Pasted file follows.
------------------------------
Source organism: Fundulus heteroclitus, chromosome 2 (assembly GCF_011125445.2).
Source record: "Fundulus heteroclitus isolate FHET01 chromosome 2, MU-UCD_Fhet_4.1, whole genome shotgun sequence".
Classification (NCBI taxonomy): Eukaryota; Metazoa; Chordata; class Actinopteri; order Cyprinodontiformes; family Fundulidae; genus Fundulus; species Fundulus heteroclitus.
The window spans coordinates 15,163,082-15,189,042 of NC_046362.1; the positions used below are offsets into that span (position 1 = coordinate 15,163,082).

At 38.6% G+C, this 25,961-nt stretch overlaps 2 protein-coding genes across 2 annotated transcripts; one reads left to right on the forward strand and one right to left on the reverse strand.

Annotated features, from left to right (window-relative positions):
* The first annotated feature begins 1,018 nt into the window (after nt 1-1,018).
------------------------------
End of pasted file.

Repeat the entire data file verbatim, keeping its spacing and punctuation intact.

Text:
Source organism: Fundulus heteroclitus, chromosome 2 (assembly GCF_011125445.2).
Source record: "Fundulus heteroclitus isolate FHET01 chromosome 2, MU-UCD_Fhet_4.1, whole genome shotgun sequence".
Classification (NCBI taxonomy): Eukaryota; Metazoa; Chordata; class Actinopteri; order Cyprinodontiformes; family Fundulidae; genus Fundulus; species Fundulus heteroclitus.
The window spans coordinates 15,163,082-15,189,042 of NC_046362.1; the positions used below are offsets into that span (position 1 = coordinate 15,163,082).

At 38.6% G+C, this 25,961-nt stretch overlaps 2 protein-coding genes across 2 annotated transcripts; one reads left to right on the forward strand and one right to left on the reverse strand.

Annotated features, from left to right (window-relative positions):
* The first annotated feature begins 1,018 nt into the window (after nt 1-1,018).